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Boyan Slat: Cleaning up 300 million tons of ocean plastic

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From flickr.com/photos/28448559@N00/5152638676/: Great Pacific Garbage Patch water sample
Great Pacific Garbage Patch water sample
(Image by emilymcmc)
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"Once there was the Stone Age, then the Bronze Age, and now we are in the middle of the Plastic Age," said teenager Boyan Slat. "Every year, we produce 300 million tons of plastic. Much of it reaches our oceans."

At 16 years of age, Dutchman Boyan Slat scuba dived off Greece in the Mediterranean Sea to see more debris floating on and under the surface.

He said, "At first, I thought I was swimming through strange jellyfish. Instead, I swam through more plastic bags than fish."

Seeing all the ocean trash, he asked himself, "Why not clean it up?"

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Slat quit his Aerospace Engineering studies to create www.TheOceanCleanup.com in order to fund his research on how to pick up all the plastic trash floating on the oceans of the world. Researchers discovered that 46,000 pieces of plastic float on every square mile of Earth's oceans. That plastic debris stems from billions of humans around the planet tossing their plastic into rivers, streams and directly into the oceans. Thousands of ships, boats and luxury cruisers toss millions of pieces of plastic day in and day out across the globe. Plastic does not break down. It oxidizes slowly into smaller pieces, but it never degrades.

Today, we find plastics in the tissue of birds, fish, whales, turtles, dolphins and just about every creature that feeds in the world's oceans. Plastic debris constitutes a biological nightmare whose consequences reach decades into the future.

Additionally, with the five major gyres revolving in the oceans of the world, in excess of 100,000,000 (million) tons of plastic gather in giant ocean-going garbage patches. You may Google "The Great Pacific Garbage Patch" the size of Texas in the Pacific Ocean 1,000 miles off the coast of San Francisco. It grows from 60 to 90 feet deep in places. It kills millions of sea birds, turtles, sharks, dolphins and whales.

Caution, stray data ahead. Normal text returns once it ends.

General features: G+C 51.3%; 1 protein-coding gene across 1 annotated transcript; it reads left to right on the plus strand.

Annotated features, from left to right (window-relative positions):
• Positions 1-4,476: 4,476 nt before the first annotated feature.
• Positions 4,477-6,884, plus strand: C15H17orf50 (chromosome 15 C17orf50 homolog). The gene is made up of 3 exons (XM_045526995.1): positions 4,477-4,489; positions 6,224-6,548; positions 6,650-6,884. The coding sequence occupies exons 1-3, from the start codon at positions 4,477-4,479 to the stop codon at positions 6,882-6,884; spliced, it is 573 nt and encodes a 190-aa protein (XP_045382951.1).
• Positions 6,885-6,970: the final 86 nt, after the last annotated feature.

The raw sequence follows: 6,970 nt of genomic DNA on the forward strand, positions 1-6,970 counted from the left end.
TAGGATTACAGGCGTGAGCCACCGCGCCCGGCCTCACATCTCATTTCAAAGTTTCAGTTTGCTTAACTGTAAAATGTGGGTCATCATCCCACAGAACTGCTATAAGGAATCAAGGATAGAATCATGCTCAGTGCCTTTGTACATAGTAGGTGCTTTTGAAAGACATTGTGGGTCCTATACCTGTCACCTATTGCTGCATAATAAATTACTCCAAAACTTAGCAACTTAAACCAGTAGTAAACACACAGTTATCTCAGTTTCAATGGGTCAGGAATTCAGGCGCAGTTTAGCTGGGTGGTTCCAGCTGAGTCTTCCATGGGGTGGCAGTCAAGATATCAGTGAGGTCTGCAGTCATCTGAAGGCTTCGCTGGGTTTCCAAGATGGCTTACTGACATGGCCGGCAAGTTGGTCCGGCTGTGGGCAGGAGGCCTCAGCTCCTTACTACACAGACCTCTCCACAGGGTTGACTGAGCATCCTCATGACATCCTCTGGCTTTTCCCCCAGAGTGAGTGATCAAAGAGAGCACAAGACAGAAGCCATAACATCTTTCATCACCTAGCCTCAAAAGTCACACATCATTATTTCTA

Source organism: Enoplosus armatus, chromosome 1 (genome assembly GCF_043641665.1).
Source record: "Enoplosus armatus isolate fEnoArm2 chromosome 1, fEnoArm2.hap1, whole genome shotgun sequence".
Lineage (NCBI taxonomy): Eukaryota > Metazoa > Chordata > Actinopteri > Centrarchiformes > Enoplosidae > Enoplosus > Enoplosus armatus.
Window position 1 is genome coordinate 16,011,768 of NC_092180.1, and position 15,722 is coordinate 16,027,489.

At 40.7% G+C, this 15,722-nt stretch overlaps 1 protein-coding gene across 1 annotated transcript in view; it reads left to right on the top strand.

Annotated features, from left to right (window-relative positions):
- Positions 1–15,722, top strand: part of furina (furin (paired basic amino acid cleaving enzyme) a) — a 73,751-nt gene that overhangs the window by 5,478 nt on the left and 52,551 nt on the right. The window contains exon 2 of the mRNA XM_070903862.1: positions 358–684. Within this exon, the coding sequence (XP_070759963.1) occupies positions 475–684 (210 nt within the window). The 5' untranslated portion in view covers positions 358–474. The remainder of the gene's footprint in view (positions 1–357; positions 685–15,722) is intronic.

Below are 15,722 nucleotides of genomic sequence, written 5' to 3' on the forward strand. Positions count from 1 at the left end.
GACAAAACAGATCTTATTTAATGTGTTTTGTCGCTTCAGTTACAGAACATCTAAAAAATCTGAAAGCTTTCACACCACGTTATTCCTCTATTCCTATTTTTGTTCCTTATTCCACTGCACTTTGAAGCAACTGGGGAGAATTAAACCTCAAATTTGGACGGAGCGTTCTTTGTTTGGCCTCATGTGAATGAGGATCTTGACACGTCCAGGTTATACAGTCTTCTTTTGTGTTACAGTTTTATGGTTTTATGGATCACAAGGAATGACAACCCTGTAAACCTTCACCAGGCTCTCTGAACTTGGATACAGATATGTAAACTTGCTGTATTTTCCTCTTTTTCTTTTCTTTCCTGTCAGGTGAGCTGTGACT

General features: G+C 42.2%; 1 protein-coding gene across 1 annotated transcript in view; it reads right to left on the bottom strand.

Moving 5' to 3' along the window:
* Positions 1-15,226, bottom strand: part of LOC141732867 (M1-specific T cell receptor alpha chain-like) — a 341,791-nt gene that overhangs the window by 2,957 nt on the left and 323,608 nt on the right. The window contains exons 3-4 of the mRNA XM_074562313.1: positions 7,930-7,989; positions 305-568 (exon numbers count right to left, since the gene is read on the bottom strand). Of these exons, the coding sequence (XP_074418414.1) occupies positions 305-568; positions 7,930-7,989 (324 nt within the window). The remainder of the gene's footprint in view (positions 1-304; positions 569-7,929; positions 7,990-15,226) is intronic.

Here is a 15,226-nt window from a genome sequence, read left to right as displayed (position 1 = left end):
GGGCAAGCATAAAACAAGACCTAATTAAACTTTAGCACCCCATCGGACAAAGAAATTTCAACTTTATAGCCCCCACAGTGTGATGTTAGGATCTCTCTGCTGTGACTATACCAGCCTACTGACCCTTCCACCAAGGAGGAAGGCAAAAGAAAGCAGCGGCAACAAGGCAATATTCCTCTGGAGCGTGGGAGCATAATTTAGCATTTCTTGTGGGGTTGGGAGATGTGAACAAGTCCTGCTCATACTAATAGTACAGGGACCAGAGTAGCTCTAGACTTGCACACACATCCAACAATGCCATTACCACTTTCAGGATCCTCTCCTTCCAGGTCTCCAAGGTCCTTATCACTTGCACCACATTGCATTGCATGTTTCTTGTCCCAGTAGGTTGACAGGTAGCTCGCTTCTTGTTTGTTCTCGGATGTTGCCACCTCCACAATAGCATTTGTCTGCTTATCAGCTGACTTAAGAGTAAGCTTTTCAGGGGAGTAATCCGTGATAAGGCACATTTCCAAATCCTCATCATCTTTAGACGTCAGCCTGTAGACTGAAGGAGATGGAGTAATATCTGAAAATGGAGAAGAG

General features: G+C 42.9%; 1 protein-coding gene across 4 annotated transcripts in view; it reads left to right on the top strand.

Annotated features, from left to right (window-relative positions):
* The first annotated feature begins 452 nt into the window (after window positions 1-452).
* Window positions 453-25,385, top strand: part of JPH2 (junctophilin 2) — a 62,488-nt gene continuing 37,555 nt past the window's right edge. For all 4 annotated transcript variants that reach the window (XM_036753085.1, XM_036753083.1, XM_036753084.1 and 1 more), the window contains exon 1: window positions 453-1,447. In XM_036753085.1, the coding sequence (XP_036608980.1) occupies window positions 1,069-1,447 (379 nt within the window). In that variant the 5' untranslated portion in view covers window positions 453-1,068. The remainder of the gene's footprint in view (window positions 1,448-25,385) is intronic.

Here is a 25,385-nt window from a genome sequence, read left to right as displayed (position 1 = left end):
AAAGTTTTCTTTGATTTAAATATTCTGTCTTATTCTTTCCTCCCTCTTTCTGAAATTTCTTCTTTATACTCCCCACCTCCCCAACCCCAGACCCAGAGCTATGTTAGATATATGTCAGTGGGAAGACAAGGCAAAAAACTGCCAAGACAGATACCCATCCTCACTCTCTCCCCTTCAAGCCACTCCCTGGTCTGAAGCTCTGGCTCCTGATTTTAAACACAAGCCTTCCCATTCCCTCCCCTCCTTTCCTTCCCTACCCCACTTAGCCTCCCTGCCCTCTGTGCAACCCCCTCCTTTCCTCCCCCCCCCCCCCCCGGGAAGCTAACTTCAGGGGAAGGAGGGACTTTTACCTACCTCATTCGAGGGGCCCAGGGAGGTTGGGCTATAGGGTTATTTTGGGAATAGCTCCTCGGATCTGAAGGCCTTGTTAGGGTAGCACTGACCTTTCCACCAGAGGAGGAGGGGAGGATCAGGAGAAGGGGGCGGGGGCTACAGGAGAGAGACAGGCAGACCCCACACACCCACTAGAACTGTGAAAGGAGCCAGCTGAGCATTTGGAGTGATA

Slat said, "We stuff the oceans with enough plastic equal to the weight of 1,000 X's the Eiffel Tower. It ranges from plastic nets to miniscule pieces. It's doing tremendous damage to our marine life, reefs and all ocean creatures."

Being a brilliant as well as naive teenager, Boyan Slat decided to construct designs of some contraptions that would scoop up millions of tons of plastic floating on our oceans. Because of his enormous ideas, TED TALKS invited him to bring his ideas to a wider audience. Enjoy the 11-minute speech below. You will be shocked at what you see happening to our oceans:

https://www.youtube.com/watch?v=ROW9F-c0kIQ

Because of my worldwide scuba diving experiences, I saw the progression of plastics since 1965 when corporations first initiated plastics into the biosphere of this planet.

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The plastic pollution problem

  • Millions of tons of plastic have entered the oceans.
  • Plastic concentrates in five rotating currents, called gyres.
  • In these gyres there is on average 6 X's more plastic than zooplankton by dry weight.
  • 1/3 of all oceanic plastic is within the Great Pacific Garbage Patch.

Slat's brilliant strategy combines his love of diving with his love of the biology of the oceans. He created a solar powered trawler in the shape of a manta ray that sweeps through the gyres 24/7 to pick up surface plastic, chew it up and store it in huge bins for collection. He also created floating booms that allow the oceans to sweep the plastics into their lairs for efficient pickup. When you see the designs, it will blow your mind.

"If we want to do something different to save our oceans," he said. "We have to think differently. Ironically, those who throw their plastics face consequences. Ocean going ships spend $1 billion annually in repairs from plastic clogging their propellers and intakes."

Ecological effects
  • At least one million seabirds, and one hundred thousand marine mammals die each year due to plastic pollution. It's probably much higher.
  • Lantern fish in the North Pacific Gyre eat up to 24,000 tons plastics per year.
  • The survival of many species, including the Hawaiian Monk Seal and Loggerhead Turtle, could be jeopardized by plastic debris.
  • Plastic pollution is a carrier of invasive species, threatening native ecosystems.

Boyan Slat, a teenager, stands at the head of his class in creating solutions for the folly of humanity. He needs your support. Join him.

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www.frostywooldridge.com
Frosty Wooldridge Bio: Frosty Wooldridge possesses a unique view of the world, cultures and families in that he has bicycled around the globe 100,000 miles, on six continents and six times across the United States in the past 30 years. His books (more...)
 

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